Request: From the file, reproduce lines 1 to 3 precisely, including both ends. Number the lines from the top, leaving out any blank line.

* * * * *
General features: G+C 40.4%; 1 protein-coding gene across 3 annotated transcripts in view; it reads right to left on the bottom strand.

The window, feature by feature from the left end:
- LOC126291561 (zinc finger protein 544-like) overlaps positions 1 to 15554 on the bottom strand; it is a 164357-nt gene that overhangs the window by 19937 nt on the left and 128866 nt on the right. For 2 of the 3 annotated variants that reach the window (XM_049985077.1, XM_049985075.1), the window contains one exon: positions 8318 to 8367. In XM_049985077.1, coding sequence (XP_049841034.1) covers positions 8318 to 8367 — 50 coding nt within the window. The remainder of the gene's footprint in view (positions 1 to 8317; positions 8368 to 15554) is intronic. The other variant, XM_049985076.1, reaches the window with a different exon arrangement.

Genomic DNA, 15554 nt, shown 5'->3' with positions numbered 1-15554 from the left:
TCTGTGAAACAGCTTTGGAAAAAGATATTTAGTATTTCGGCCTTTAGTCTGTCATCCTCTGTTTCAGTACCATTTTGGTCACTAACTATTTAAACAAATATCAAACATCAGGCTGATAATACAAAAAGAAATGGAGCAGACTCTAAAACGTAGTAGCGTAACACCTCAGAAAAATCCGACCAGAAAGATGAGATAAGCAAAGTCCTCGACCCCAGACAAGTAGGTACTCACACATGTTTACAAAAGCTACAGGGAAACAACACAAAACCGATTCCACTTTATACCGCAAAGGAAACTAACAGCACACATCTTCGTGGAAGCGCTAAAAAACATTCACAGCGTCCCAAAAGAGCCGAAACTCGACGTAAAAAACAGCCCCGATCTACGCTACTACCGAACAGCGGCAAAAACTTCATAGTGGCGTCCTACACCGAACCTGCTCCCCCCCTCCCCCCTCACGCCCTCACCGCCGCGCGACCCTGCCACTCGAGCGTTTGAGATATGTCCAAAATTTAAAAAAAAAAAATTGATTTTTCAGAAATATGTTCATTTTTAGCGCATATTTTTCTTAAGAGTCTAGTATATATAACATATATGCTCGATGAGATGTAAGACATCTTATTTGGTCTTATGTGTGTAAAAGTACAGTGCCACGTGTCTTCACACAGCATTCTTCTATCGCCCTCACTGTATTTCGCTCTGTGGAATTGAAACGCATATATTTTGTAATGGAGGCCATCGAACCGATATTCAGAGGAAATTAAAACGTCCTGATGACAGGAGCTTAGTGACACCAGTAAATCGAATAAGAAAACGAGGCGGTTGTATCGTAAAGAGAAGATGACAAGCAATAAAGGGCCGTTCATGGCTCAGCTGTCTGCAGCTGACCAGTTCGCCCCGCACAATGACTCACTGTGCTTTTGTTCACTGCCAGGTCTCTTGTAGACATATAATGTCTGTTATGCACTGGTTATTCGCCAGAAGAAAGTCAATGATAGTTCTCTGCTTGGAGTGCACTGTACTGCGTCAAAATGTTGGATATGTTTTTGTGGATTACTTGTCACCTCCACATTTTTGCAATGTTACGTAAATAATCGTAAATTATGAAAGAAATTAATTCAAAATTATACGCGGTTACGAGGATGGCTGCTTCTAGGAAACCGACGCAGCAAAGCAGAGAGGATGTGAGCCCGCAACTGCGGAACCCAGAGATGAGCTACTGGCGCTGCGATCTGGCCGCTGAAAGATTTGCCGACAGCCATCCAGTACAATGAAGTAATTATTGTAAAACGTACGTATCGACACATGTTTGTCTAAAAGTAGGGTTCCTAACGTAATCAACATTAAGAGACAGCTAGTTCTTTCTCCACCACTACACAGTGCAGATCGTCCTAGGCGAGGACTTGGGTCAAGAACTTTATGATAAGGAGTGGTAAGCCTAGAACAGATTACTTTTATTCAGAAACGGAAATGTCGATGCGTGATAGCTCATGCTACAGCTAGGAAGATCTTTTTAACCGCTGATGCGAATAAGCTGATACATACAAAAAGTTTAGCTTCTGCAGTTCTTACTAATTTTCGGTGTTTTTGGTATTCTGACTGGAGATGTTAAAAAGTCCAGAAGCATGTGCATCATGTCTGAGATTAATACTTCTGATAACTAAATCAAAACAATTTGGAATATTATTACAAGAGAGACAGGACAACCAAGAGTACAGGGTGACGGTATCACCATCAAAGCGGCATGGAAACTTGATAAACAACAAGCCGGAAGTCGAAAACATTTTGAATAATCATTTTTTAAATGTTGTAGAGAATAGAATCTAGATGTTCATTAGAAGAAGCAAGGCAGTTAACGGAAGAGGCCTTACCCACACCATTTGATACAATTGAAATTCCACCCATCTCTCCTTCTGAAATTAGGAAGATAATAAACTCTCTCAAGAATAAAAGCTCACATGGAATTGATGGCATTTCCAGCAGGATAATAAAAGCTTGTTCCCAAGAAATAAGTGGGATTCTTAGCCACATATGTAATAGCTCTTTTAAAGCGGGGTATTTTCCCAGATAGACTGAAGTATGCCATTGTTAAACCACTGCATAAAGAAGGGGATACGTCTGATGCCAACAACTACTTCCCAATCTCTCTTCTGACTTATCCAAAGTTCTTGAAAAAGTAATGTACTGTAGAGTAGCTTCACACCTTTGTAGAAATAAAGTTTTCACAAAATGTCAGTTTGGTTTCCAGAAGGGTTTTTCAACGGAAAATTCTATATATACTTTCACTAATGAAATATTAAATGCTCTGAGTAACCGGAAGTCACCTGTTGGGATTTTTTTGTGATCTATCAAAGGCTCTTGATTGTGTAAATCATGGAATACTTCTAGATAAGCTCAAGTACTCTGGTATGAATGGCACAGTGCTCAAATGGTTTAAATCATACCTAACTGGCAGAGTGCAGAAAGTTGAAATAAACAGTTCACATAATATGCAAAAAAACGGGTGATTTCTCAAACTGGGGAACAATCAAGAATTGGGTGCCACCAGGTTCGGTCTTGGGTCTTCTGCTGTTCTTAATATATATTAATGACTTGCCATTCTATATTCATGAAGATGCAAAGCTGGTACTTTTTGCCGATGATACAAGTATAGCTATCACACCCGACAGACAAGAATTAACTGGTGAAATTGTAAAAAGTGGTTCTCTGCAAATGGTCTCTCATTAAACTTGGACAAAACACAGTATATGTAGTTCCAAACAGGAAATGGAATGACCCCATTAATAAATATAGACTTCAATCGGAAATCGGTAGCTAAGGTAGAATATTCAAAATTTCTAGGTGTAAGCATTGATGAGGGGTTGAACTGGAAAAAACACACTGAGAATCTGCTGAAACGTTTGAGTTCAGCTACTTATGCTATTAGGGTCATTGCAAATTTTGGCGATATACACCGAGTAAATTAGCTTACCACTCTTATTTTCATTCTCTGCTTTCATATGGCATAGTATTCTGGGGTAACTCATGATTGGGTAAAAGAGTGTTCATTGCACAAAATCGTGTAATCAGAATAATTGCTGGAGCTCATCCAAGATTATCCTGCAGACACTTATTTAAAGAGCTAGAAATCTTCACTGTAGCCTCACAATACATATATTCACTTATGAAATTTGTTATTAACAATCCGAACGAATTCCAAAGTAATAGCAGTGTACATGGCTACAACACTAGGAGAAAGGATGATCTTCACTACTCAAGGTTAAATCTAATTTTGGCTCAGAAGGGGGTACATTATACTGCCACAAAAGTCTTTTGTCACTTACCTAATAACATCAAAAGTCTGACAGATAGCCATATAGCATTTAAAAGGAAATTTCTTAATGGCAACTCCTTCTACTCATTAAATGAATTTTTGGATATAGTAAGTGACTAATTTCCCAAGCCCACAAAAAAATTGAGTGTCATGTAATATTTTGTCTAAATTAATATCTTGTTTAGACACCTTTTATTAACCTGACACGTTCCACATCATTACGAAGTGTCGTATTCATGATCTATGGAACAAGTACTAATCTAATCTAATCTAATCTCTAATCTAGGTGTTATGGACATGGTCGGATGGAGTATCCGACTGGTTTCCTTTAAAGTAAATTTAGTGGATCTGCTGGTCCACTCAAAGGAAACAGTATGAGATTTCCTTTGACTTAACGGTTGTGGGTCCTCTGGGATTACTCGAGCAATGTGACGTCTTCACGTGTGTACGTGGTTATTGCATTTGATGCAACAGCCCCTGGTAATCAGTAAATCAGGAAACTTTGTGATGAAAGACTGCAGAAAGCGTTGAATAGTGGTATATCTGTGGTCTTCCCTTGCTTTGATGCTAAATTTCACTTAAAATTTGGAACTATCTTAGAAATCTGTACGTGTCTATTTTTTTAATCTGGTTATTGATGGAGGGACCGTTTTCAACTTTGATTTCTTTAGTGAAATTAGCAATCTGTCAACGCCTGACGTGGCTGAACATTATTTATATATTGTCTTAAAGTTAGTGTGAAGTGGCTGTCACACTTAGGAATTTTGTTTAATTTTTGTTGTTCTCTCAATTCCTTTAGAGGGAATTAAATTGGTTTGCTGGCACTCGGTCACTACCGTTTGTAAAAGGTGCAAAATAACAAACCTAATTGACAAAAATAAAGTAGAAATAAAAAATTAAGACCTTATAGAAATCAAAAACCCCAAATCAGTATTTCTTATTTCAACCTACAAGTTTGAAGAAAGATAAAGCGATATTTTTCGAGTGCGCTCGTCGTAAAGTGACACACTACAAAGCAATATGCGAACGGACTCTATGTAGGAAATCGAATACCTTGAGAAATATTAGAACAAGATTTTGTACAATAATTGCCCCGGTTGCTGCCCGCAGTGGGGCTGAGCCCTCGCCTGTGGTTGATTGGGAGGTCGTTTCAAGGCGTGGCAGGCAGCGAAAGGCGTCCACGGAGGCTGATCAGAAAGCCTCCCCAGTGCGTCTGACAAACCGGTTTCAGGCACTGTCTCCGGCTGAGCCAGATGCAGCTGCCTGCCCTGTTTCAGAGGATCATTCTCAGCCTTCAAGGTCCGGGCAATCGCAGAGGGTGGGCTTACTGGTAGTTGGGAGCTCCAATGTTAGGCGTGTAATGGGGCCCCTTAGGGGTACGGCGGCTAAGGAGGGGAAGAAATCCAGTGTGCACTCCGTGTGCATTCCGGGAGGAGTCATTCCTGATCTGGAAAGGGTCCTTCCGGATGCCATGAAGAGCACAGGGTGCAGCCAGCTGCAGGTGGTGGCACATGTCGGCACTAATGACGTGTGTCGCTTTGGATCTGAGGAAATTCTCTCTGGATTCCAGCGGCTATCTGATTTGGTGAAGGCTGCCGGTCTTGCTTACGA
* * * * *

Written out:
General features: G+C 40.4%; 1 protein-coding gene across 3 annotated transcripts in view; it reads right to left on the bottom strand.

The window, feature by feature from the left end:
- LOC126291561 (zinc finger protein 544-like) overlaps positions 1 to 15554 on the bottom strand; it is a 164357-nt gene that overhangs the window by 19937 nt on the left and 128866 nt on the right. For 2 of the 3 annotated variants that reach the window (XM_049985077.1, XM_049985075.1), the window contains one exon: positions 8318 to 8367. In XM_049985077.1, coding sequence (XP_049841034.1) covers positions 8318 to 8367 — 50 coding nt within the window. The remainder of the gene's footprint in view (positions 1 to 8317; positions 8368 to 15554) is intronic. The other variant, XM_049985076.1, reaches the window with a different exon arrangement.